By the way, I didn't breathe at all in that whole discourse.
The librarian, who had taken a breath to (I had assumed) chastise me for my negligence, smiled and asked if I would like to pick up the book they had on hold for me.
I swear I could hear laughter while she retrieved it.  Even though she was straight-faced when she came back.
At least she looked indubitably impressed when I paid the fine on the spot.

Saturday, March 22, 2008

Snug as a Bug in a Rug in My Own Little Cookie Carton

Lately, I've been thinking about Twiddlebugs.

Yes, it's true.  I haven't watched Sesame Street since I was eight or so, but I've been thinking about a set of its characters.  This is why.

My mom bought us the complete set of Sesame Street books when we were kids.  The first book I recall reading, all by myself, was the story of the little red hen.  As played by Bert.  And all of the unhelpful people played by other characters.  That particular story was my favorite, and my older sister insisted once that couldn't have been the first book I actually read on my own because I had the story memorized.

Anyway, back to Twiddlebugs.  My older sister had a favorite as well: The Twiddlebugs' Dream House.  It told the story of the four Twiddlebugs moving from their little cookie carton to a dream house indoors.  Only the dream house turned out to be a doll house, and the poor Twiddlebugs would leave for the day only to return home and find that everything had moved.

In the end, the Twiddlebugs return to their original home.  And as they always were before, they are "snug as a bug in a rug in our own little cookie carton."  (Incidentally, and this has nothing at all to do with my point, my 3-year-old nephew loves this story.  He's obviously his mother's child.  And my mom can recite the whole thing to him without the book.  She read it to us that much.)

I bet you're still wondering why I've been thinking about Twiddlebugs, and about this story specifically.

Sometimes I wonder if I don't have a case of what I've termed Twiddlebug syndrome.  The Twiddlebugs saw something they perceived as better than what they had, only to discover it was too good to be true.  In the end, they realized they'd rather stick with the familiar and the comfortable.

I'm not saying the Twiddlebug story makes me think that it's unwise to ever go outside a comfort zone.  Far from it, actually.  The Twiddlebugs had to leave what they knew in order to discover that what they knew was what they actually loved and wanted.  Does that make sense?

Right now, I'm waiting on three more letters from graduate schools.  And I hope I'll be faced with a decision about where to go.  (I hope at least two of them think I'm smart enough for their programs.)  At the moment, my mom wants me to stay in my own little cookie carton (Utah) for reasons she admits are mostly selfish.  

I, on the other hand, want to experience the dream house if and when I get the chance.  That way, I can begin to determine whether I want to keep exploring or whether I want to return to what I will then know is home--to be snug as a bug in a rug in my own little cookie carton.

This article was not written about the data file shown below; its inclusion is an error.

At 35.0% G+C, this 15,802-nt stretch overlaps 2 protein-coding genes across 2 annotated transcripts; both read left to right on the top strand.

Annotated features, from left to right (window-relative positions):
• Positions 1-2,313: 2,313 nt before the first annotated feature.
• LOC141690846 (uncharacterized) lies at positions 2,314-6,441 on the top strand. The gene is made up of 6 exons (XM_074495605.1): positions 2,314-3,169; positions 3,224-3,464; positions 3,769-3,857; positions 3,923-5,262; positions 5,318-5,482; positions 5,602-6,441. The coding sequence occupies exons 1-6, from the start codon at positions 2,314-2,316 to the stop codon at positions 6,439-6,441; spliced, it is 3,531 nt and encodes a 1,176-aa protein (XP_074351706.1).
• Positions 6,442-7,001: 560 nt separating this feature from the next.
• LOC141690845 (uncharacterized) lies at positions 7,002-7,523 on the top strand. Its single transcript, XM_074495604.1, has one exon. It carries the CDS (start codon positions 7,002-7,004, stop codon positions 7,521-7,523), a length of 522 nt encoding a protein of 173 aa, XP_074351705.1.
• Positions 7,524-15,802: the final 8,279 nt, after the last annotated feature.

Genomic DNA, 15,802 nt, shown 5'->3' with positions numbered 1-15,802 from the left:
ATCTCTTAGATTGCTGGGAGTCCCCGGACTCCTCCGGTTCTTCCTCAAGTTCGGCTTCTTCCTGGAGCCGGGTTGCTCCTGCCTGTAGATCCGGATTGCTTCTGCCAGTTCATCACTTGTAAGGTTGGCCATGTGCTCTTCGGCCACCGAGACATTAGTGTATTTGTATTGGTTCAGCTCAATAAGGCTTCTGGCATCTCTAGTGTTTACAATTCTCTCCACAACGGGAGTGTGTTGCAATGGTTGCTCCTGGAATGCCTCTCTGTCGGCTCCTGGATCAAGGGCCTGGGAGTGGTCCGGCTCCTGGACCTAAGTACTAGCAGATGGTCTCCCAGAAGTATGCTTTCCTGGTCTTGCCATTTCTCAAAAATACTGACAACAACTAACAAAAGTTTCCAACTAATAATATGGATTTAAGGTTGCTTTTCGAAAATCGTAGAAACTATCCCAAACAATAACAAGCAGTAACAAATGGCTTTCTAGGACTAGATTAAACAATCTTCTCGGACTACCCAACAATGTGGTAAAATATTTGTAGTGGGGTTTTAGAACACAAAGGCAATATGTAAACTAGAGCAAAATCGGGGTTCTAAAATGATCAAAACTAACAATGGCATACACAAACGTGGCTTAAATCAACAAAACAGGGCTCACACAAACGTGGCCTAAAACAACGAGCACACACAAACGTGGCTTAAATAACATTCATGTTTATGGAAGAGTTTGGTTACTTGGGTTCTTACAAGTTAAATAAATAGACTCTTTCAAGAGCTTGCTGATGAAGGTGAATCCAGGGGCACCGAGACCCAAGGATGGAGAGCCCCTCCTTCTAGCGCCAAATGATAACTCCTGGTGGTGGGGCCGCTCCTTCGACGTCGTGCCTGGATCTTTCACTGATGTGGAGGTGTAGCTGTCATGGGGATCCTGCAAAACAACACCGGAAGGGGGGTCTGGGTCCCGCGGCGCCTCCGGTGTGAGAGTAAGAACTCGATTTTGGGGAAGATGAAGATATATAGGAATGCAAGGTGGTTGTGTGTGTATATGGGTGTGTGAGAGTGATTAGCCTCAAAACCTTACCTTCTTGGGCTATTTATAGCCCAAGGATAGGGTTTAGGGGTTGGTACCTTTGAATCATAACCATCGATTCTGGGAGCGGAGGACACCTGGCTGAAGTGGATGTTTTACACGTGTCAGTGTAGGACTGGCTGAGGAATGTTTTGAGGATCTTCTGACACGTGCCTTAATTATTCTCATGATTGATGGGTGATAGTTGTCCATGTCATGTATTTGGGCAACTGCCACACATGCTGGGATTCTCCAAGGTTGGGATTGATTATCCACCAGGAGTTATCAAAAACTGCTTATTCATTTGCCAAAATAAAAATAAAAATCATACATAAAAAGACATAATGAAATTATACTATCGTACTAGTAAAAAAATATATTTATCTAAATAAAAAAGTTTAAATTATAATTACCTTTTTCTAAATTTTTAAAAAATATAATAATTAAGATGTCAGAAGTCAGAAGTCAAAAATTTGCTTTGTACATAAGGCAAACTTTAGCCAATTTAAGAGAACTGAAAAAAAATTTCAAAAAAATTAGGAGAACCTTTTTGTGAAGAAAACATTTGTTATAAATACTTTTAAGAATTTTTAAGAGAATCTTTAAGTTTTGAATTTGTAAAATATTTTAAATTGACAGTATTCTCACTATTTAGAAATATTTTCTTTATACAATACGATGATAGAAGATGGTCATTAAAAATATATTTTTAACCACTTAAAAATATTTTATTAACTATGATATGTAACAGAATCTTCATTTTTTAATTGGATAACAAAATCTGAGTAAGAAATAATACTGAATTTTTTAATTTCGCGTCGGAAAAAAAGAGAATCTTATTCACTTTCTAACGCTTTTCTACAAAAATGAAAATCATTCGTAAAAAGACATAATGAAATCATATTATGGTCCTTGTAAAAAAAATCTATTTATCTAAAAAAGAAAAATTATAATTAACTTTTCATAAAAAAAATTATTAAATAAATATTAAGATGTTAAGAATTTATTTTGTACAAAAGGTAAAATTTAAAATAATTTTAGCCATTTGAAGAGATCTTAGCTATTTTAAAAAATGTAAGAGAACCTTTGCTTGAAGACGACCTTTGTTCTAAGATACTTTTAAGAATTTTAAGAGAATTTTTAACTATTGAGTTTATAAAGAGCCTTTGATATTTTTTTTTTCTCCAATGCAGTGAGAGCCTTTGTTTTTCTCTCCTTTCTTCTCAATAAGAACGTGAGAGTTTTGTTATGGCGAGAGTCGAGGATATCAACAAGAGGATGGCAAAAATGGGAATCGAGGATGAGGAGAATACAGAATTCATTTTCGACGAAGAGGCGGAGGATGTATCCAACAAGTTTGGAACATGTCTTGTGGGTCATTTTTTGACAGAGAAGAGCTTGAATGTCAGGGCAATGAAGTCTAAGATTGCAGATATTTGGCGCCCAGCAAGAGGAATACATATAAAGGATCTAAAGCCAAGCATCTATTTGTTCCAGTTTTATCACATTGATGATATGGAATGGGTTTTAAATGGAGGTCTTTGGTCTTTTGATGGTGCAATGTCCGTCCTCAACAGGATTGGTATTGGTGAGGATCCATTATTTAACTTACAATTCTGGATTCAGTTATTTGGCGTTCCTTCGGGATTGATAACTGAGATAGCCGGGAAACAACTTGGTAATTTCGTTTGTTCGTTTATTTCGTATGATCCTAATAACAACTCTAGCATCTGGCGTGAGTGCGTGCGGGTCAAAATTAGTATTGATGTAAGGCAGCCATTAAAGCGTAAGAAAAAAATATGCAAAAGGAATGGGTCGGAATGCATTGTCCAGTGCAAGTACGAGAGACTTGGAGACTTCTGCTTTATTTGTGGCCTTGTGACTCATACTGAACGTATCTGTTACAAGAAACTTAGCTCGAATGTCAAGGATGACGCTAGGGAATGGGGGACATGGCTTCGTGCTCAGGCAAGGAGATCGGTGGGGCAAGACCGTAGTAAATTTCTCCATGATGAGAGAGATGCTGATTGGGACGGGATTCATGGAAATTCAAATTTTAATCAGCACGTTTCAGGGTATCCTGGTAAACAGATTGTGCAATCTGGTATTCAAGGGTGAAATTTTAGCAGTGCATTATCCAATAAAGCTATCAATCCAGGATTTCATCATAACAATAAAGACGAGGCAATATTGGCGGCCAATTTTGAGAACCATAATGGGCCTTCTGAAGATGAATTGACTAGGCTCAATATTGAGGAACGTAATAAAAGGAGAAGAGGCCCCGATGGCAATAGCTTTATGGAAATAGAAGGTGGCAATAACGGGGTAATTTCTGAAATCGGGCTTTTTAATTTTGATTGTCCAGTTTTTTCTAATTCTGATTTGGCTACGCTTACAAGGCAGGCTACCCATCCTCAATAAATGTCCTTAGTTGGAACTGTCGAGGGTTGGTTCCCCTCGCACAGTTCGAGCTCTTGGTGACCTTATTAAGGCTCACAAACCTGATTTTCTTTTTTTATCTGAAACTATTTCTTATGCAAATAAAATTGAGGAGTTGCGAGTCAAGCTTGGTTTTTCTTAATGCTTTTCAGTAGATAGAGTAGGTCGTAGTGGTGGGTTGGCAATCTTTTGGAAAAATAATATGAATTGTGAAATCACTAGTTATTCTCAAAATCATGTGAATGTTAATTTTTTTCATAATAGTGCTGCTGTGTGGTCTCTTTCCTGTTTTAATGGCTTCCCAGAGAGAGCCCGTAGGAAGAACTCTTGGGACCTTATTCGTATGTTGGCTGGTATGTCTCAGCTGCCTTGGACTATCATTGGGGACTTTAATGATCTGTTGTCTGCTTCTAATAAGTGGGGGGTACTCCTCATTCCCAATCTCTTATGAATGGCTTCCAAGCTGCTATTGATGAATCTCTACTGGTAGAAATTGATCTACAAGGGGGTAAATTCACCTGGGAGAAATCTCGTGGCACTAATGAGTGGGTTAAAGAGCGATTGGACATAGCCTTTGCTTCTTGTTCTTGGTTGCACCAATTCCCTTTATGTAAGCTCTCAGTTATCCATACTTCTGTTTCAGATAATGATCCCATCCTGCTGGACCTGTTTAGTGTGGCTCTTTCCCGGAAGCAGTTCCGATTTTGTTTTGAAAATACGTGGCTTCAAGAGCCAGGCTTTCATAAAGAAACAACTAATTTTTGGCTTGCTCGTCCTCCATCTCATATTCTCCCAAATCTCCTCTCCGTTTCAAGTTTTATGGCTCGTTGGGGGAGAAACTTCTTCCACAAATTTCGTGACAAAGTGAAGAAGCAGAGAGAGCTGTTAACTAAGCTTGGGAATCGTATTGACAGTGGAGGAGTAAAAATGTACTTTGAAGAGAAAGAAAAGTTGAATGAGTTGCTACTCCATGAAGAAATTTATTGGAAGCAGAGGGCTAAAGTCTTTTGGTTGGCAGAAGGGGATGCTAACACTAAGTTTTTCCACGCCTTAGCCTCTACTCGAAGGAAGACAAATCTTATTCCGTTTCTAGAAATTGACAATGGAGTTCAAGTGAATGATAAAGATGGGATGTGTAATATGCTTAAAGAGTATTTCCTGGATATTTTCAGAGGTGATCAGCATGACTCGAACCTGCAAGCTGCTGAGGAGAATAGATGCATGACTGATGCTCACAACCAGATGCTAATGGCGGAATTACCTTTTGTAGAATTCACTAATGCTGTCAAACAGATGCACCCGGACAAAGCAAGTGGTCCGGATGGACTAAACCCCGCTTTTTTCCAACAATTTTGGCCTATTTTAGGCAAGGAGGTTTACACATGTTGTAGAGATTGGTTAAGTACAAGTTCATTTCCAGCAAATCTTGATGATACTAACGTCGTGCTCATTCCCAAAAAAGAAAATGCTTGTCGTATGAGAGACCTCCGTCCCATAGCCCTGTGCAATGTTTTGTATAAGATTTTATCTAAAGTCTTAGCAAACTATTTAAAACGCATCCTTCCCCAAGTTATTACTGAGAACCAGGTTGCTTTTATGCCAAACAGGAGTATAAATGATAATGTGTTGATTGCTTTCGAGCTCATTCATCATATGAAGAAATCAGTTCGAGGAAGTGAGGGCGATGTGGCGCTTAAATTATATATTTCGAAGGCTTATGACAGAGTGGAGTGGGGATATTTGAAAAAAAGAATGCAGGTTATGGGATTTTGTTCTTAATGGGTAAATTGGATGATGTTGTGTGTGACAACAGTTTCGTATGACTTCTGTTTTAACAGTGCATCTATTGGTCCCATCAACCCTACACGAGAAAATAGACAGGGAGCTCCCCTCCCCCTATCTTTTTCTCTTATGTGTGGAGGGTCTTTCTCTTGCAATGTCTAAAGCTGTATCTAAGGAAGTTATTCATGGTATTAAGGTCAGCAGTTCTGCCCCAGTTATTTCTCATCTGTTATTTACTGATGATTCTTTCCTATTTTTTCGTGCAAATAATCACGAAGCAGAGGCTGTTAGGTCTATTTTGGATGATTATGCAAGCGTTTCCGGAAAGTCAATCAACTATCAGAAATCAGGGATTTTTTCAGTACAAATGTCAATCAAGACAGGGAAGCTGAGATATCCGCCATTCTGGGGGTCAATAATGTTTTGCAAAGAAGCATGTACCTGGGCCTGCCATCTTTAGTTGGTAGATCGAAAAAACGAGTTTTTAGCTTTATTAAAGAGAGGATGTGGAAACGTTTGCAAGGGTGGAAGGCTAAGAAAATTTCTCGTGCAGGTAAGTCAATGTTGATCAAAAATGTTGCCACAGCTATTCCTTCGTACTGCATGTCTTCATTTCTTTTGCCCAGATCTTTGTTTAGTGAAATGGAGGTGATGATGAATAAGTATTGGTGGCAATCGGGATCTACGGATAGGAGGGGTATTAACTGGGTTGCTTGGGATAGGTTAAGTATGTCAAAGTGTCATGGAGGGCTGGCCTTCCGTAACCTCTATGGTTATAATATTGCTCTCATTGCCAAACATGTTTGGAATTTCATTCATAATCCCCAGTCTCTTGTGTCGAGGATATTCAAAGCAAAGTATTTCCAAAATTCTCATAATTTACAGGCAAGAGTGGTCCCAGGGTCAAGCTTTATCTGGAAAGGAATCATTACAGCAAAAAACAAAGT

Wednesday, March 19, 2008

Political Speeches--Ain't She a Woman?

For much of the race for the presidential nomination, the media have been pointing out that we could potentially have our first African-American (although that doesn't cover half of Barack Obama's nationalities and doesn't do a good job of establishing his multicultural identity, either) president or our first female president.

It's been a big deal. Mitt Romney's religion, while he was in the running for the Republican nomination, was also a big deal. I'd like to presume it's because the American public wants to know about who politicians are as to knowing what politicians say about themselves. But I have a feeling that's probably not the case.

Anyway, Mitt Romney gave a speech addressing the perceived problems posed by his religion. (Although apparently it doesn't faze America to have a Mormon as Senate Majority Leader.)

After some of the comments Reverend Wright, Barack Obama's pastor, made against whites--Obama gave a speech addressing racial issues.

What I would love to see now that I haven't seen at all is for Hillary Clinton to give a speech addressing gender issues. While I recognize being a woman doesn't draw the same amount of attention and criticism garnered to racism (or reverse-racism) or Mormonism, I think the gender divide should be addressed.

Being a woman in politics does not appear to be an easy thing; it appears to be a precarious balancing act, regardless of whether you're a woman in politics because your husband is important politically or because you are campaigning. Someone too feminine gets railroaded into oblivion. Someone too aggressive gets labeled as too power-hungry and ambitious.

One of many reasons I couldn't see myself voting for Hillary is because she's done nothing to convince me she has struck an appropriate balance. As far as I can tell, she ignores the balance issue as much as she can.

Who wants to watch a tightrope walker who makes no effort to balance?

Monday, March 17, 2008

A Post for Petra; or, Hey! I Finally Read Cryptonomicon!!